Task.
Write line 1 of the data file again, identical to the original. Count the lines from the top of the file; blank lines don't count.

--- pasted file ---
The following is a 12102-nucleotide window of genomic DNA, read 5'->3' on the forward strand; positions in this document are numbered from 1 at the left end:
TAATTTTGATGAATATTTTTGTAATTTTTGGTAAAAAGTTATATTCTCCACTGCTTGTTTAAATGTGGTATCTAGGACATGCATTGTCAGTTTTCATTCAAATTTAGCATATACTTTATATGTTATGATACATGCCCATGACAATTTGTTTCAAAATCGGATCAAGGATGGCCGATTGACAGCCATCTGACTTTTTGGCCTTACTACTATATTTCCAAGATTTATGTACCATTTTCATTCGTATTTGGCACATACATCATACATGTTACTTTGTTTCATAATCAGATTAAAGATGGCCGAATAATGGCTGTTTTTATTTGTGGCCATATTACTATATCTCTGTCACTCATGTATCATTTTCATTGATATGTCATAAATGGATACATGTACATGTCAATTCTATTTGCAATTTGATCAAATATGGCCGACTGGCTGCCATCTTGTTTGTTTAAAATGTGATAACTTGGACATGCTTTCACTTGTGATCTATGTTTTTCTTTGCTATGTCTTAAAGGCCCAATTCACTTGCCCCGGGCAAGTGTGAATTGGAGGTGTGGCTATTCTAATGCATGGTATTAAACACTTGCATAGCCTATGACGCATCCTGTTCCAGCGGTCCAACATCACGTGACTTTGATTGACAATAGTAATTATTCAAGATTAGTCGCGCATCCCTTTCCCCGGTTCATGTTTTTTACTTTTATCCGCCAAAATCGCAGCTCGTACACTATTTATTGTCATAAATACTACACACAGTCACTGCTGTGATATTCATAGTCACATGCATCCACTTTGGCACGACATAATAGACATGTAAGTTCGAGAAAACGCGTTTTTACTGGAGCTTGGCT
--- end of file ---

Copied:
The following is a 12102-nucleotide window of genomic DNA, read 5'->3' on the forward strand; positions in this document are numbered from 1 at the left end: